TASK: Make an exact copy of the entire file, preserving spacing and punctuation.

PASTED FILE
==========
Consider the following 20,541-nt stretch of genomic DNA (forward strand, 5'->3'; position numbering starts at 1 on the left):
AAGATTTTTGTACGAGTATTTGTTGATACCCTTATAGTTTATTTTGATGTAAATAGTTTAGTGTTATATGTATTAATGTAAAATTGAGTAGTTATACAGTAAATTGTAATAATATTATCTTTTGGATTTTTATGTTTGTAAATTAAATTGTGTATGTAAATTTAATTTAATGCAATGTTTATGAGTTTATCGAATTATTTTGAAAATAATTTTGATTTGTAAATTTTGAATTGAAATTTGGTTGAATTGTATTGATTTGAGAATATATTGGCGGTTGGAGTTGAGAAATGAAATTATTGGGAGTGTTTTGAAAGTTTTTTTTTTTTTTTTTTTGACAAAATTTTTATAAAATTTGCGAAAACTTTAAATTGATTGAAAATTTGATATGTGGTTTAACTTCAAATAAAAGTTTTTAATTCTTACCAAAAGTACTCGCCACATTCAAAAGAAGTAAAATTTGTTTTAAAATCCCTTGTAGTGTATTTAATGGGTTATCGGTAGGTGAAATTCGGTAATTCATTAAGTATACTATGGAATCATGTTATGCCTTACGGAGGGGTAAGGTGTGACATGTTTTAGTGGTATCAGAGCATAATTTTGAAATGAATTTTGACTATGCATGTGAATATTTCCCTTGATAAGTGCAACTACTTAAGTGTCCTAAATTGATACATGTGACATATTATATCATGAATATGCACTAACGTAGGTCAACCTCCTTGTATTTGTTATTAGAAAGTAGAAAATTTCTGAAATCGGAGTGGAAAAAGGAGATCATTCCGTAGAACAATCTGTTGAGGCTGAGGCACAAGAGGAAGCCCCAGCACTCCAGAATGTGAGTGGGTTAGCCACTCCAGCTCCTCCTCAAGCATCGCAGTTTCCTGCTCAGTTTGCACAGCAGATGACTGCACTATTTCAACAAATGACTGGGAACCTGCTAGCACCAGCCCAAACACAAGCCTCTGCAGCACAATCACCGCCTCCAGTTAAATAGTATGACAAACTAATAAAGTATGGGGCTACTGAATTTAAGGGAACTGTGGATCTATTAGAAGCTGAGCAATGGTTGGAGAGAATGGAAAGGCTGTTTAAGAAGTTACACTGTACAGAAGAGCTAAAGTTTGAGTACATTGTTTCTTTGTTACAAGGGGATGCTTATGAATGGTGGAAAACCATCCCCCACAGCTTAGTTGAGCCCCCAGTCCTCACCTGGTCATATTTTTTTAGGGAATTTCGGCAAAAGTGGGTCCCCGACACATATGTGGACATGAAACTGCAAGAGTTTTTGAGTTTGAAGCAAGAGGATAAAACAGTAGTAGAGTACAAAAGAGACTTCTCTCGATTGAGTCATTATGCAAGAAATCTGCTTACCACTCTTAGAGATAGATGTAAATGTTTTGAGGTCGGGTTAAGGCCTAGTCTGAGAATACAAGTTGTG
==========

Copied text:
Consider the following 20,541-nt stretch of genomic DNA (forward strand, 5'->3'; position numbering starts at 1 on the left):
AAGATTTTTGTACGAGTATTTGTTGATACCCTTATAGTTTATTTTGATGTAAATAGTTTAGTGTTATATGTATTAATGTAAAATTGAGTAGTTATACAGTAAATTGTAATAATATTATCTTTTGGATTTTTATGTTTGTAAATTAAATTGTGTATGTAAATTTAATTTAATGCAATGTTTATGAGTTTATCGAATTATTTTGAAAATAATTTTGATTTGTAAATTTTGAATTGAAATTTGGTTGAATTGTATTGATTTGAGAATATATTGGCGGTTGGAGTTGAGAAATGAAATTATTGGGAGTGTTTTGAAAGTTTTTTTTTTTTTTTTTTTGACAAAATTTTTATAAAATTTGCGAAAACTTTAAATTGATTGAAAATTTGATATGTGGTTTAACTTCAAATAAAAGTTTTTAATTCTTACCAAAAGTACTCGCCACATTCAAAAGAAGTAAAATTTGTTTTAAAATCCCTTGTAGTGTATTTAATGGGTTATCGGTAGGTGAAATTCGGTAATTCATTAAGTATACTATGGAATCATGTTATGCCTTACGGAGGGGTAAGGTGTGACATGTTTTAGTGGTATCAGAGCATAATTTTGAAATGAATTTTGACTATGCATGTGAATATTTCCCTTGATAAGTGCAACTACTTAAGTGTCCTAAATTGATACATGTGACATATTATATCATGAATATGCACTAACGTAGGTCAACCTCCTTGTATTTGTTATTAGAAAGTAGAAAATTTCTGAAATCGGAGTGGAAAAAGGAGATCATTCCGTAGAACAATCTGTTGAGGCTGAGGCACAAGAGGAAGCCCCAGCACTCCAGAATGTGAGTGGGTTAGCCACTCCAGCTCCTCCTCAAGCATCGCAGTTTCCTGCTCAGTTTGCACAGCAGATGACTGCACTATTTCAACAAATGACTGGGAACCTGCTAGCACCAGCCCAAACACAAGCCTCTGCAGCACAATCACCGCCTCCAGTTAAATAGTATGACAAACTAATAAAGTATGGGGCTACTGAATTTAAGGGAACTGTGGATCTATTAGAAGCTGAGCAATGGTTGGAGAGAATGGAAAGGCTGTTTAAGAAGTTACACTGTACAGAAGAGCTAAAGTTTGAGTACATTGTTTCTTTGTTACAAGGGGATGCTTATGAATGGTGGAAAACCATCCCCCACAGCTTAGTTGAGCCCCCAGTCCTCACCTGGTCATATTTTTTTAGGGAATTTCGGCAAAAGTGGGTCCCCGACACATATGTGGACATGAAACTGCAAGAGTTTTTGAGTTTGAAGCAAGAGGATAAAACAGTAGTAGAGTACAAAAGAGACTTCTCTCGATTGAGTCATTATGCAAGAAATCTGCTTACCACTCTTAGAGATAGATGTAAATGTTTTGAGGTCGGGTTAAGGCCTAGTCTGAGAATACAAGTTGTG